“It now behooves the CBN to ensure that bank charges on money transfers and other related charges are reduced to the barest minimum.”
On his part, the Managing Director/Chief Executive, SD&D Capital Management Limited, Mr. Idakolo Gbolade, described the cash withdrawal limits as a step in the right direction by the CBN, adding that the measure would to a large extent reduce the cash in the economy to an acceptable minimum as stipulated by CBN guidelines.
He added, “The measure will also boost the value of the Naira when there is less of N500 and N1000 naira notes in circulation as it is being done with major currencies in the world like the US Dollar, British Pound Sterling, and the Euro.
“This policy implementation will go a long way to increase the use of other means of transactions like internet banking, USSD, ATMs, and POS to boost the cashless policy of the CBN.”
He said, “We know that our economy has been a cash economy for a long time so these measures will initially cause disruptions in the economy but things will settle in the long run and the economy will be better for it.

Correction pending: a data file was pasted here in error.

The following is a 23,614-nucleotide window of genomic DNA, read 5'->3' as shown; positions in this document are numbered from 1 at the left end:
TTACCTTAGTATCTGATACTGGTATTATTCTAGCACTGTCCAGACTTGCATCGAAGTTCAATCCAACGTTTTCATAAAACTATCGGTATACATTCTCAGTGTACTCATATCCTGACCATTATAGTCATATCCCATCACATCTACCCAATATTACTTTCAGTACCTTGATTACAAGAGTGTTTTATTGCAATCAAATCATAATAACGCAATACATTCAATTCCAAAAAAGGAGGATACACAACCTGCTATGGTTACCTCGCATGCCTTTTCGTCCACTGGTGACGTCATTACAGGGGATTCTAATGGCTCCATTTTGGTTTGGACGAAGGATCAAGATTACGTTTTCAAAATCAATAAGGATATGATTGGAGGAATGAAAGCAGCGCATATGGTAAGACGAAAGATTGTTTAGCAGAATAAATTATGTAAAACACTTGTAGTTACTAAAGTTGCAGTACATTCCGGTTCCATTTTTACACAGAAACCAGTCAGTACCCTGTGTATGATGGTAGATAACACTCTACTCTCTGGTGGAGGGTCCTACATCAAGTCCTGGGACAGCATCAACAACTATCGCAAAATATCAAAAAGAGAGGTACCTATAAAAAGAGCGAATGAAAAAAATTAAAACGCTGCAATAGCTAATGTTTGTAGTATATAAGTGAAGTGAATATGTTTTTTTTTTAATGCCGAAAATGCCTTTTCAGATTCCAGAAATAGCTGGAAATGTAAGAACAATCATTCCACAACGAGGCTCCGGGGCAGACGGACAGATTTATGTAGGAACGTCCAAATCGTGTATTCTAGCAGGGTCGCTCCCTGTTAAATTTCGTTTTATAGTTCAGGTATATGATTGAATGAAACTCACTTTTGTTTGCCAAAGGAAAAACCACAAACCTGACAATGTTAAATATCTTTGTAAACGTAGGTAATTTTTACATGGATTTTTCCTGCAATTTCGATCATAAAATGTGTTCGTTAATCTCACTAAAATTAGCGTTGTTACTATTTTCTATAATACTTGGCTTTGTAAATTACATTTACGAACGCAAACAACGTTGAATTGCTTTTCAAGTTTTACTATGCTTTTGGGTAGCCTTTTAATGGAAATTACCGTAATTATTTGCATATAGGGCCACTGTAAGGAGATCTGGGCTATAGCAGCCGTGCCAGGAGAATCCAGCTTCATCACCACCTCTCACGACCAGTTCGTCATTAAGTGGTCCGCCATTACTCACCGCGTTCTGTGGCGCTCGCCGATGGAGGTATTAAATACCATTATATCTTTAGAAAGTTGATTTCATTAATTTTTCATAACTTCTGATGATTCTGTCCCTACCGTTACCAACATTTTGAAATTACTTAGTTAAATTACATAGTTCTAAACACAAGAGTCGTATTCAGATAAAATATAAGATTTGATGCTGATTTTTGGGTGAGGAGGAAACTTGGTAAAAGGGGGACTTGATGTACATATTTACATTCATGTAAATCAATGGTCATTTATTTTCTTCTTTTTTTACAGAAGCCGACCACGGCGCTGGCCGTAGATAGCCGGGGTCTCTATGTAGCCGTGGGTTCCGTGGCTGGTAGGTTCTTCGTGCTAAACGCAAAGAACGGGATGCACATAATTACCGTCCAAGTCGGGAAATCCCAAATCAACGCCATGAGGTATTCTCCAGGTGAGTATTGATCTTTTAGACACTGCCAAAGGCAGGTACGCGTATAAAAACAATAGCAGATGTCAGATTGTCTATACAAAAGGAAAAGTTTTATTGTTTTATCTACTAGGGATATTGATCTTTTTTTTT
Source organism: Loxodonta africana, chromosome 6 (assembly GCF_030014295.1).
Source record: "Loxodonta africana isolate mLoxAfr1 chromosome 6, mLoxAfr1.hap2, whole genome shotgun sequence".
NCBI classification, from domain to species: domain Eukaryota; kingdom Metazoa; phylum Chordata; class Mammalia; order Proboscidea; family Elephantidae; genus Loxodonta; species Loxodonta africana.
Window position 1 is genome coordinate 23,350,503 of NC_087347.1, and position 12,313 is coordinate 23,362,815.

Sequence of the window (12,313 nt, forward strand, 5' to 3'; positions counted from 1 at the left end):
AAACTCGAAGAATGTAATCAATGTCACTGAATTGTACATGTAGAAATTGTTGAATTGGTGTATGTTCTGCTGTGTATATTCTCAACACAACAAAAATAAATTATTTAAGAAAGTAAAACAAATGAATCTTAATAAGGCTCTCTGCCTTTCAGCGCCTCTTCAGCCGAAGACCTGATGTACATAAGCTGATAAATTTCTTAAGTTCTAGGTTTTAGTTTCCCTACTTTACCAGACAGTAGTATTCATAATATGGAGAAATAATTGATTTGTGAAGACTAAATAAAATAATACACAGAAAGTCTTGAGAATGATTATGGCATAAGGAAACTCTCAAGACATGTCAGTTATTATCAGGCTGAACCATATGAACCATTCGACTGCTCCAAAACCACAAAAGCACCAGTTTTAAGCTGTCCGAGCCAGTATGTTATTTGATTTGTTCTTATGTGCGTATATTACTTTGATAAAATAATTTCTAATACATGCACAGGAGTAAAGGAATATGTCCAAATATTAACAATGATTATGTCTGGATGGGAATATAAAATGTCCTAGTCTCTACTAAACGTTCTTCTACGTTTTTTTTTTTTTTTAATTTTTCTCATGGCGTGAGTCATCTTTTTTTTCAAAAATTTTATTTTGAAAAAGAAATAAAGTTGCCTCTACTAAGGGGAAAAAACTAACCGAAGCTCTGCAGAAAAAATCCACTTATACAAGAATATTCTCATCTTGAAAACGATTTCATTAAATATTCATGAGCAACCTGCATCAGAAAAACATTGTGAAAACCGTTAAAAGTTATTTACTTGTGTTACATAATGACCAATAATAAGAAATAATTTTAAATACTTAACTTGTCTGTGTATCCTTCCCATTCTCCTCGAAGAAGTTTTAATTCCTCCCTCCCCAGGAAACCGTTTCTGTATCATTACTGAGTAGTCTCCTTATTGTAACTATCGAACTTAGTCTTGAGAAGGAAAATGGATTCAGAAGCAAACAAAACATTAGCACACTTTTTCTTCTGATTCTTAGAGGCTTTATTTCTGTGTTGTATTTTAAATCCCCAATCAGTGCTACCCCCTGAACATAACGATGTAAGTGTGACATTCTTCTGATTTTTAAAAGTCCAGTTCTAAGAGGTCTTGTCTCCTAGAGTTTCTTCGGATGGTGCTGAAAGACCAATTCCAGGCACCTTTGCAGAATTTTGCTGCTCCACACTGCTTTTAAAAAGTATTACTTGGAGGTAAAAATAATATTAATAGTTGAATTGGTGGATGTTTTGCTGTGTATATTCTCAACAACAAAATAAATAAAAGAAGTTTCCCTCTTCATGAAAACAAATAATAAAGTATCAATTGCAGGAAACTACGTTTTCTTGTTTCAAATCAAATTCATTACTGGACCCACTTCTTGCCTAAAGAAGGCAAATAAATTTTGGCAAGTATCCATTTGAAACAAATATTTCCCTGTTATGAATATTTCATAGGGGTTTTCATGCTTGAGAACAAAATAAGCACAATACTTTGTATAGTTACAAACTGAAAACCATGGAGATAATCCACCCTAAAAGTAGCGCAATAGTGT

“The policy will also deter cash hoarders and politicians carrying cash for vote buying, terrorists and kidnappers will also not be getting large sums as ransom with these new measures.”
Similarly, the Head, of Financial Institutions Ratings at Agusto & Co, Mr. Ayokunle Olubunmi said, “In the long run, it is a well thought out policy and is something that would help the economy. However, in the short run, there might actually be some hiccups and can cause some dislocation in the economy.”
According to him, “The cost of printing naira from the CBN’s perspective is going to reduce significantly because the volume of naira that would be printed every year would reduce significantly.”
He said the policy would also enable the federal government to better track MSMEs’ activities going forward and boost tax compliance.
“This policy would also help improve tax remittances and can actually increase compliance with the various tax laws. And it would also help in tracking illicit flows to an extent it would reduce kidnapping and terrorism.”
Olubunmi said the banking sector also stood a chance to benefit from increased transaction charges from using digital payment channels.
“From the banking perspective, it would reduce the cost of operations for banks because most of the bank branches would be closed. And the charges attached to internet banking would increase non-interest income in the banking industry,” he said.